Sophia Boutella having good, clean, family fun in Climax.
Cast parties. You know how they go. You’ve been spending time rehearsing with this small group of people, and it’s been hard, but things are finally coming together. It’s time to blow off a little steam, with some music, light snacks, and sangria. Deep conversations and dancing happen, then some flirtations escalate to hookups. Everyone has a bit too much to drink and wakes up with a headache the next day and pretends to be scandalized when they find out who hooked up. The team is bonded, and friendships are forged and reinforced. Such is the function of the cast party.
This is the plan with the unnamed French dance troupe in Climax. They’re about to embark on an American tour, and the show is tight. Director Gaspar Noé shoots their routine in the first and greatest of many long, swooping takes to come — imagine Rope set at a rave. Because what do professional dancers do for fun? They dance more. Especially when they’re sucking down the excellent sangria made by tour manager Emmanuelle (Claude Gajan Maull).
But some parties go beyond the healthy and fun to another level. You get the hint that this soiree is headed in a bad direction from the opening shot, a long drone track of a wounded dancer wandering in the snow, which tells you it’s actually the last shot in the film by fading into the closing credits, which come before the actual opening credits. Yeah, it’s one of the those movies. Arthouse pretension oozes from Climax’s every pulsating, sweaty pore. As one of the periodic flurries of text on screen puts it, “This is a French film and proud of it!”
Anyway, the first sign that the party is taking a dark turn is when one of the dancers pulls the old “I don’t have any cocaine, but that person over there does. They’re going to deny it, but don’t believe them, and don’t tell them I told you about their secret stash” trick. The conversations turn spacier and darker, and the dancing becomes even more frenzied. Things move from the “Is she having a good time?” phase to the “I think she’s having too good a time, because she just peed herself” phase. That’s the point when choreographer Selva (Sofia Boutella) figures out that somebody put LSD in the sangria, bumping the party phase up to “Cold War-era chemical warfare experiment”.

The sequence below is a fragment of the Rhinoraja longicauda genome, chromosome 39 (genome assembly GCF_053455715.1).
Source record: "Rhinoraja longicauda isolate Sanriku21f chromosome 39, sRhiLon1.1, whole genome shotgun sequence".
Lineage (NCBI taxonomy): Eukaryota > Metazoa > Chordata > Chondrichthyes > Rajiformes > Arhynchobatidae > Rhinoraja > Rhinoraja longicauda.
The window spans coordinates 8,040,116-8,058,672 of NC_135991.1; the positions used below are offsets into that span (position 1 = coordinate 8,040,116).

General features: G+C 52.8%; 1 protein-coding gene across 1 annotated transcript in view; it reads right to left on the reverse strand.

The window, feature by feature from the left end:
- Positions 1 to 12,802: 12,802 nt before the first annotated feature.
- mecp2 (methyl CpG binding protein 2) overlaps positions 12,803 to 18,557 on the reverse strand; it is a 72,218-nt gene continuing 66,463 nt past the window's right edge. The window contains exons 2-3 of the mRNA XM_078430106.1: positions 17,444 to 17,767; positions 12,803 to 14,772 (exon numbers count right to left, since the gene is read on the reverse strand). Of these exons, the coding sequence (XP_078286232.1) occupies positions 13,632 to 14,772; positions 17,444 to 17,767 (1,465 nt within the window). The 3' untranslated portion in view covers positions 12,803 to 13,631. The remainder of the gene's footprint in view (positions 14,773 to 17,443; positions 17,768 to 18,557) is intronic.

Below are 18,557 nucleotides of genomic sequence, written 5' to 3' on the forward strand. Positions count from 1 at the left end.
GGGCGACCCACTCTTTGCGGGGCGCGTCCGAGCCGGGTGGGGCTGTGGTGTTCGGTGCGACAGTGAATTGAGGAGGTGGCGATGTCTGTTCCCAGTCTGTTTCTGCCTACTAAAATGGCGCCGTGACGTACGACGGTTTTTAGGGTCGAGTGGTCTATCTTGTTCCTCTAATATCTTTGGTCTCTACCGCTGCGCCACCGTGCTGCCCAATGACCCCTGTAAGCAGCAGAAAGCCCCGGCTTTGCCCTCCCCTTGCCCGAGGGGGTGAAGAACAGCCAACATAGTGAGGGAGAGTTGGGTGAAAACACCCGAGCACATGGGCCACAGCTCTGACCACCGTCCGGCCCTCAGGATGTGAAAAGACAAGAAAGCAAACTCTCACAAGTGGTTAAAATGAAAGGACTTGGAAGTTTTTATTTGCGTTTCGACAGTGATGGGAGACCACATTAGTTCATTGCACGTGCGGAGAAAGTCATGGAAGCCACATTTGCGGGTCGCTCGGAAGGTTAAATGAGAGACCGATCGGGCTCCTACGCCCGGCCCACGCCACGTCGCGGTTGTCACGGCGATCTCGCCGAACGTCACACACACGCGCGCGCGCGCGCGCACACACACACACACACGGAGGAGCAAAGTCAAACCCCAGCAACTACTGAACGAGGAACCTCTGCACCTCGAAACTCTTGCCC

In Variety, critic Owen Gleiberman described Climax as "Fame shot by the Marquis de Sade with a Steadicam".
As Belgian cinematographer Benoit Debie (familiar from Spring Breakers) swoops and dives his camera through non-Euclidian angles, the party escalates through the “Is she still breathing?” phase into the “Lord Of The Flies LARP” phase. Debie’s philosophy in the film’s final act is, sure, this shot looks cool but wouldn’t it be cooler if it were upside down?
Gaspar Noé made his reputation as a provocateur with Irreversible and Enter The Void, which opened with another vivid psychedelic trip sequence. His earlier works all had a tinge of dare to them, as in “I dare you to face this horror.” There’s quite a bit of shallow button-pushing as Climax builds to its climax, but the director at least makes an attempt to balance it out with the joyous and technically daring early dance sequences. The outstanding soundtrack mixes new electronica from the likes of Daft Punk’s Thomas Bangalter with classics from Aphex Twin and M/A/R/R/S. (And isn’t it amazing that, after thirty years, Soft Cell’s “Tainted Love/Where Did Our Love Go?” remains a signifier of New Wave naughtiness?)
Still, there’s no escaping the notion that the whole exercise is just an excuse for Noé to hang out with a bunch of dancers and do a lot of drugs. Not that there’s anything wrong with that, especially given the huge cast of prime dance talent he has assembled, and the obvious quality of the drugs. It’s certainly a step up from the torturing innocent women to elicit sympathy sub-genre that Irreversible was an example of. Plus, it’s fun to vicariously hang around with all these cool Euro trash girls — at least until they start setting each other on fire.
Like other psychedelic film journeys, such as Easy Rider and Fear And Loathing In Las Vegas, the trippy peaks are thrilling, but the comedown is brutal. As the camera swoops from one blossoming psychedelic crisis to the next, all the plotless decadence starts to blur together. By the time it’s finally revealed who spiked the punch with ye ole lysergic, you can be excused if you have forgotten that it was even a question in the first place.